New Policy Would Allow Cops to “Review” Bodycams Before Reporting

Nick McCann | Courthouse News Service

PORTLAND, Ore. (CN) – Outrage over a new contract that would allow Portland police to review body camera footage before reporting on it spurred a protest at City Hall, where police pepper sprayed activists.

The contract has been hotly contested by Black Lives Matter and other civil rights advocates who want more police accountability in the wake of highly publicized officer shootings of unarmed black men in recent years.

Opponents are most incensed by the contract’s provision allowing officers to review body camera footage of incidents involving civilians before writing up reports.

Portland police do not currently wear body cameras, but Mayor Charlie Hales expects them to within the next three years. The newly approved three-year contract does not create a policy for the body cameras, which will require another public hearing and vote.

Activists wanted Hales to delay the decision until next year when Mayor-elect Ted Wheeler is in office.

The vast majority of the city’s police union voted on the deal, which the union negotiated in exchange for pay raises. Hales wanted to fill 65 vacant spots on the force and has made the contract negotiation a priority in his last months in office.

In addition to the pay raise, the contract will clear 11 union grievances against the city, and will eliminate a controversial rule that gave officers 48 hours after shooting civilians before submitting to an investigative interview.

City officials have cited the need to fill vacancies to support their vote on the contract, with Commissioner Nick Fish saying the shortage on police staffing is “reaching crisis proportions.”

“This proposed contract isn’t perfect, but it makes progress in a number of areas,” Fish, who voted for the contract, said in a statement on his website.

Public outrage erupted at City Hall on Wednesday, when the city council approved the contract despite the protesters who descended on the meeting.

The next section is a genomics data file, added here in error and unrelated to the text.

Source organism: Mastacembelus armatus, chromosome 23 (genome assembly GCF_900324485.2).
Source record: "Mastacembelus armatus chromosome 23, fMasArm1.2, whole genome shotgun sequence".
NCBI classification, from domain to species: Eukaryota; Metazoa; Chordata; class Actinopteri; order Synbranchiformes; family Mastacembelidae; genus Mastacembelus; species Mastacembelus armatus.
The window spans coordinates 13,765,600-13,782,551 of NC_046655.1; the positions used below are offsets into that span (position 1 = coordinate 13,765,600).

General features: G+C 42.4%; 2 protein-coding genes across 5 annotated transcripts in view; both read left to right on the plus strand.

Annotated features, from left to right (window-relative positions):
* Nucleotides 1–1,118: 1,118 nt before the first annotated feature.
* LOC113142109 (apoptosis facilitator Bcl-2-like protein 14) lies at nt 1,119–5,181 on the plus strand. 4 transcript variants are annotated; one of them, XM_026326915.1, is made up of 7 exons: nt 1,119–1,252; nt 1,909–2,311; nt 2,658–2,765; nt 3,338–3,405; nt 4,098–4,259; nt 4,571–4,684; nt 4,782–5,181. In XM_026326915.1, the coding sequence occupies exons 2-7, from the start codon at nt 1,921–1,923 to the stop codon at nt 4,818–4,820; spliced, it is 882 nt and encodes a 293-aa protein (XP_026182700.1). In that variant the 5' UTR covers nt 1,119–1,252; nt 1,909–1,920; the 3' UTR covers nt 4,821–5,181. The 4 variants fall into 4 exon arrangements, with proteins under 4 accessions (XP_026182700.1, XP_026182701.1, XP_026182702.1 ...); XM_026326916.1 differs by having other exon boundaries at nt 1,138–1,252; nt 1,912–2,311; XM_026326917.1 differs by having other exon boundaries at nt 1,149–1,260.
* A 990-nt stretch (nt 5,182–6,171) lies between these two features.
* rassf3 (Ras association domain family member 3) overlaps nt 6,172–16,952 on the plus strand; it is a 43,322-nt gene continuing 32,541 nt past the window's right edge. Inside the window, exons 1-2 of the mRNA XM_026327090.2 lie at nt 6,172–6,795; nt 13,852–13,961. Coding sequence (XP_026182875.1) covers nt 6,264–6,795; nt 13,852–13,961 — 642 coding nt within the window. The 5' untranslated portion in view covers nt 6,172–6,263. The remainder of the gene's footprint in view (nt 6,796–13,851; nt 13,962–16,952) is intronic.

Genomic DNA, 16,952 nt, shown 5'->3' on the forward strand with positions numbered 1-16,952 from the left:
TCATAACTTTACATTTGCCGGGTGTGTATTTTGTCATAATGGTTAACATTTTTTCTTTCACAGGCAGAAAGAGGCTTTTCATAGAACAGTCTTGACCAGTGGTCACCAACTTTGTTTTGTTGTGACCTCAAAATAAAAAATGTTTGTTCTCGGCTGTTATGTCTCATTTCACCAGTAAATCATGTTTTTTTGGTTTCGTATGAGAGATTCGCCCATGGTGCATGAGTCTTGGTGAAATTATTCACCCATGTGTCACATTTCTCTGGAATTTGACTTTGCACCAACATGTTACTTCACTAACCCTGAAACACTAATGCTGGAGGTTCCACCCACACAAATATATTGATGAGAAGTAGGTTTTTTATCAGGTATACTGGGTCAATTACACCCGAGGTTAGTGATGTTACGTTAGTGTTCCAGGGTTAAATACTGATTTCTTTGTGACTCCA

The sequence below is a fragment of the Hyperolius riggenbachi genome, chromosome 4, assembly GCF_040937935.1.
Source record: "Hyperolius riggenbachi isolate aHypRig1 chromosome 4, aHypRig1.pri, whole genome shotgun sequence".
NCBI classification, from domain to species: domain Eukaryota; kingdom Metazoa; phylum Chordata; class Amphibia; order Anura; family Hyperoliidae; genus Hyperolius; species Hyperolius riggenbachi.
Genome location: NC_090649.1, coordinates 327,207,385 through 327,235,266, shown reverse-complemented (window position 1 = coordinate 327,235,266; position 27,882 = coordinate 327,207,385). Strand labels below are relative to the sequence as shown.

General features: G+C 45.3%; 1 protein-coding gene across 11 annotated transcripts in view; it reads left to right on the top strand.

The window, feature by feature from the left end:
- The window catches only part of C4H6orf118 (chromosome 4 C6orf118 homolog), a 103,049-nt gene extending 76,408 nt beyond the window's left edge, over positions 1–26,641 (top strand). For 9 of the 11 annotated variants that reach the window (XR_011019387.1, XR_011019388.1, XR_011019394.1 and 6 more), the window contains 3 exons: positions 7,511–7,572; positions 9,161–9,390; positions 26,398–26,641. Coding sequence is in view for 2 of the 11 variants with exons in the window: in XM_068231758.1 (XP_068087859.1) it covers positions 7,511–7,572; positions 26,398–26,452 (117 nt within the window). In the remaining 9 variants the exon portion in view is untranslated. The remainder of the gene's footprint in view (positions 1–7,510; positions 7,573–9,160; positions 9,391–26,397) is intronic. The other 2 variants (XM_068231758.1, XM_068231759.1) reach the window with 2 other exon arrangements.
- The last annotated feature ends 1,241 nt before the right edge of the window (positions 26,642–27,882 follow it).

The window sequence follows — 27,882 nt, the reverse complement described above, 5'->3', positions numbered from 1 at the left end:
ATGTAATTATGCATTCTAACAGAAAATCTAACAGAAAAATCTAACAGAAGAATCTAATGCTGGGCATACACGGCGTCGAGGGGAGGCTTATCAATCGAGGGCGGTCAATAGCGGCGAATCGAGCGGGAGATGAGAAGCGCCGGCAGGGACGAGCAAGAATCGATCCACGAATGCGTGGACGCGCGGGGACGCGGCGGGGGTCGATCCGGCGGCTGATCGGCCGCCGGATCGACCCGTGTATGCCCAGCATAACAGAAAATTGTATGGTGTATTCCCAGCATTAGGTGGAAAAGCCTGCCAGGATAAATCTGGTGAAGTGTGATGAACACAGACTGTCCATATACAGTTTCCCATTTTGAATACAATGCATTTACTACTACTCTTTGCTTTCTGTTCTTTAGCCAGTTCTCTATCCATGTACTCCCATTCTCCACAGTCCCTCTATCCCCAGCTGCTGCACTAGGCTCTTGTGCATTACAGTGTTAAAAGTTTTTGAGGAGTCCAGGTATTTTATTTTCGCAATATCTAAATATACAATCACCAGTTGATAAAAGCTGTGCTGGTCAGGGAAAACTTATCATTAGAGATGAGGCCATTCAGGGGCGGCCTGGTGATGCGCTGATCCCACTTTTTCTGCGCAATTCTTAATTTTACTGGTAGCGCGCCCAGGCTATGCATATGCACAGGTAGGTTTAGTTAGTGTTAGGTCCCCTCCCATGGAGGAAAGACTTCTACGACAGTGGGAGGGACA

Activists representing Black Lives Matter and local group Don’t Shoot Portland set up tents outside City Hall Tuesday, pledging to disrupt the meeting on the contract vote. Many say they feel the city has not listened to their concerns about police reform.

Following the disruptions, Mayor Hales quickly adjourned and moved the meeting to a closed-door conference room. The remainder of the meeting was broadcast online.

Hales also rearranged the meeting’s agenda to deal with the police contract earlier than expected, and the City Council approved it in a 3-1 vote.

As police tried to disperse the protesters from City Hall, many refused to move. Officers deployed pepper spray on several people and arrested nine.

Police spokesperson Sgt. Pete Simpson said the pepper spray was used after protesters threw items at officers.

After they were dispersed, protesters lingered in the area, blocking off a street. Riot police lined up in front of City Hall.

Prominent Black Lives Matter activist and columnist Shaun King tweeted at Hales yesterday, saying the group “will likely boycott your city if you make this contract official.”


Commissioner Amanda Fritz explained her vote for the contract in a long speech at the meeting, expressing concerns about police accountability while explaining why she still wanted to move the contract forward.

“I’m voting based on the cost of delay, and the cost of ratification,” Fritz said. “Not the dollar costs — the people costs, the community safety costs.”

Fritz cited the need to create a culture of community policing, as well as the need for new recruits to the force to prevent officers from working long hours that lead to poor decisions.

The activists have planned a rally for Friday to protest city officials removing them from the meeting this week.

Published by Courthouse News Service.

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Filming Cops
Filming Cops 5618 posts

Filming Cops was started in 2010 as a conglomerative blogging service documenting police abuse. The aim isn’t to demonize the natural concept of security provision as such, but to highlight specific cases of State-monopolized police brutality that are otherwise ignored by traditional media outlets.

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